Wednesday, July 08, 2015

What do the Greeks, Romans, Byzantines, Normans, Venetians, Ottomans and Napoleon have in common?

On Saturday, we headed slightly south of Ksamil to the incredible ancient site of Butrint. Butrint is a microcosm of regional history - you can see buildings and ruins from Ancient Greece and Rome, the Byzantine Empire, the Ottoman Empire, and even the Republic of Venice. 

Legend has it that the city was founded by refugees from the sack of Troy, including Priam's son. According to this mythology, it gets its name (Buthrotum) from a wounded ox which struggled ashore and died. The Trojans took this as a good omen (why? Reasons...) and founded their new city there. 

In reality, the site has been settled since at least the 10th-8th centuries BC, and was occupied by the Chaonian Greeks. It grew in importance due to its strategic position near Corfu and as a shrine to Asclepius. It later came under Roman control, with Julius Caesar officially declaring it a Roman colony in 44 BC. 


Greek theatre, later Romanized 



The city went into a decline, partly caused by a large earthquake, in late antiquity, before becoming the seat of a Byzantine bishopric in the 6th century AD. At this time, the Byzantines built a large basilica and baptistery on the site. 

In the Basilica


The circular Baptistery has the most amazing mosaic floor




And now you have seen the mosaics exactly as well as we have, as unfortunately they are almost always kept covered by a layer of sand for preservation reasons. Here's what you actually see:


There are more beautiful, well-preserved mosaics elsewhere on the site, but they are also covered up. Luckily we knew this before visiting, so we weren't too disappointed. It's a shame they don't at least have something like high-definition photos of all the mosaics though, as from the little we saw, they are amazing, full of darling animals and birds. Apparently they are uncovered every few years, but it was difficult finding information about the current opening hours of the place, let alone a website that might reliably tell you when they will next be on display. 

The natural setting of Butrint is an attraction in itself 

The Lion Gate in the city walls

The city declined again, fending off attacks from varied offenders including the Ostrogoths and even the Normans and Angevins, until it was purchased from the Angevins by the Venetians in 1386 (I didn't know some of these people got about so much!) The Venetians built a fortress on top of the hill to defend against the Ottoman Empire.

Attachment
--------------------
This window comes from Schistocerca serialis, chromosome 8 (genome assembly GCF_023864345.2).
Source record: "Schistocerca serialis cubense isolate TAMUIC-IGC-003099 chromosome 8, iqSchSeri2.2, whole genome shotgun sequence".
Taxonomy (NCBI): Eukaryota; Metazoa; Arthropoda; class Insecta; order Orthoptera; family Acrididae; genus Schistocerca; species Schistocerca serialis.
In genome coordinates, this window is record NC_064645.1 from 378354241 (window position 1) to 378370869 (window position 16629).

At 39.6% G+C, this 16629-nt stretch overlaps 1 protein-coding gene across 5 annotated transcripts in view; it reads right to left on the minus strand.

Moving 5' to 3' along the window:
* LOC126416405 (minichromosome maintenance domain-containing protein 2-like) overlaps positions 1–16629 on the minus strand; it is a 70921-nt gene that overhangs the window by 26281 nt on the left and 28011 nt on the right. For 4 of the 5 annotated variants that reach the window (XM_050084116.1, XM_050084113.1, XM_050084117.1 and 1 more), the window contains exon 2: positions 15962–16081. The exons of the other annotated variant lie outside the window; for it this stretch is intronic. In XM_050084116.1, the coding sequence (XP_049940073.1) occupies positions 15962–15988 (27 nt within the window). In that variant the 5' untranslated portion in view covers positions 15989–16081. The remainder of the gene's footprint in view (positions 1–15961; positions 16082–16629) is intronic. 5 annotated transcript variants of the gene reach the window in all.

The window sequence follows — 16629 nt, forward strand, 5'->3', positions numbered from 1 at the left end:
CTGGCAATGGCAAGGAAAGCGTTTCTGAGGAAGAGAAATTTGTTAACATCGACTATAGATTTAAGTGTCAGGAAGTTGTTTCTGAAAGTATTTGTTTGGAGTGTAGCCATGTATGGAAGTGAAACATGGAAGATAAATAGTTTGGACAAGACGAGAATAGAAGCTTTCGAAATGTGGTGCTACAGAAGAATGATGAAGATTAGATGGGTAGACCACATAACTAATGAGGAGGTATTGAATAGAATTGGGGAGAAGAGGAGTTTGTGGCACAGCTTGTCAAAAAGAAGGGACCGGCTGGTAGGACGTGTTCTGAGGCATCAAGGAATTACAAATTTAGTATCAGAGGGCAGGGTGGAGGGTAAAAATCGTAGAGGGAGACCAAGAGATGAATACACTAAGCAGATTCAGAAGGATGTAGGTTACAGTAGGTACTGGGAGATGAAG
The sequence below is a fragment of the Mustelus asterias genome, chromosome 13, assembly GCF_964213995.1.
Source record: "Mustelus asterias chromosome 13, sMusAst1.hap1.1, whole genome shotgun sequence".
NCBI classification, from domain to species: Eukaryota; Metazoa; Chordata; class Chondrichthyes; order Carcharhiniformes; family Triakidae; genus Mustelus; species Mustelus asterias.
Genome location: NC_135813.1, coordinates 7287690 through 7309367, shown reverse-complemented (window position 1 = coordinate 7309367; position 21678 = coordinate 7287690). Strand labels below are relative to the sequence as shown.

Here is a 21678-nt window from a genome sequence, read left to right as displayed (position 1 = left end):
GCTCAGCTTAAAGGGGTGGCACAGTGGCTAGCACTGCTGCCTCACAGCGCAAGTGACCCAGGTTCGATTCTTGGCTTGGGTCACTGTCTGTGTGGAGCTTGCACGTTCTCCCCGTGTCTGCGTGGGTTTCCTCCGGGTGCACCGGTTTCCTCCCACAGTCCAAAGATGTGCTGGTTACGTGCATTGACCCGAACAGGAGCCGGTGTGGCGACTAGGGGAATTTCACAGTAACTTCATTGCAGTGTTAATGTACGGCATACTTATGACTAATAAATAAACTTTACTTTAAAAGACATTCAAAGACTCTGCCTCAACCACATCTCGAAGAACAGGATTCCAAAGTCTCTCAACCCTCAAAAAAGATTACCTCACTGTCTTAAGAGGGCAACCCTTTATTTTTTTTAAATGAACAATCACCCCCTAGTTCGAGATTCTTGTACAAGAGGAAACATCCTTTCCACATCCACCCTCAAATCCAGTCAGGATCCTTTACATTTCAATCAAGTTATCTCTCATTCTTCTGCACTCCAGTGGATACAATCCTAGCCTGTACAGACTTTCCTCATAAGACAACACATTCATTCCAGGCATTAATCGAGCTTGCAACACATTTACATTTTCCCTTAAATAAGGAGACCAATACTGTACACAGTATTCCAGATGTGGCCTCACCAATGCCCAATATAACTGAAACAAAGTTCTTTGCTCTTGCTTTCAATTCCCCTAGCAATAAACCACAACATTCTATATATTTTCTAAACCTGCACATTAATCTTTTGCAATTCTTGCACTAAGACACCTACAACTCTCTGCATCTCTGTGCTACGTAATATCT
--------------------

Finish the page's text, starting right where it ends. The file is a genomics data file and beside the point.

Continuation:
Venetian castle


View from the Venetian fortress

The area went back and forth under Venetian and Ottoman control over a couple of centuries, even briefly being given to Napoleon under a treaty with Venice, before finally being conquered by the locally famous Albanian-Ottoman governor Ali Pasha in 1799, remaining in the Ottoman Empire until Albanian independence in 1912, by which time the city was abandoned. 

So there you go! Very complex history, but wandering through the site and seeing all the different layers of it really made it come alive. It was baking hot and quite tiring, but really engaging over the two or so hours we were there. We thought there would be guides hanging about like at Pompeii which we could hire on the spot, but there didn't seem to be anyone. In the end though, the pamphlet and explanatory panels did a good job and there is a small museum in the Venetian fortress, so I don't think we missed too much without a guide. Definitely one of the highlights of our trip so far. 







4 comments:

  1. Wow - your holiday-planning skills are amazing. This trip is a mixture of everything you love to do. Mxxx

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    1. Thanks, quite proud of myself too haha

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  2. What an ideal way to learn about the history of a place-- go there!

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    Replies
    1. Yes, I've learnt a lot about Albanian history (FWIW)

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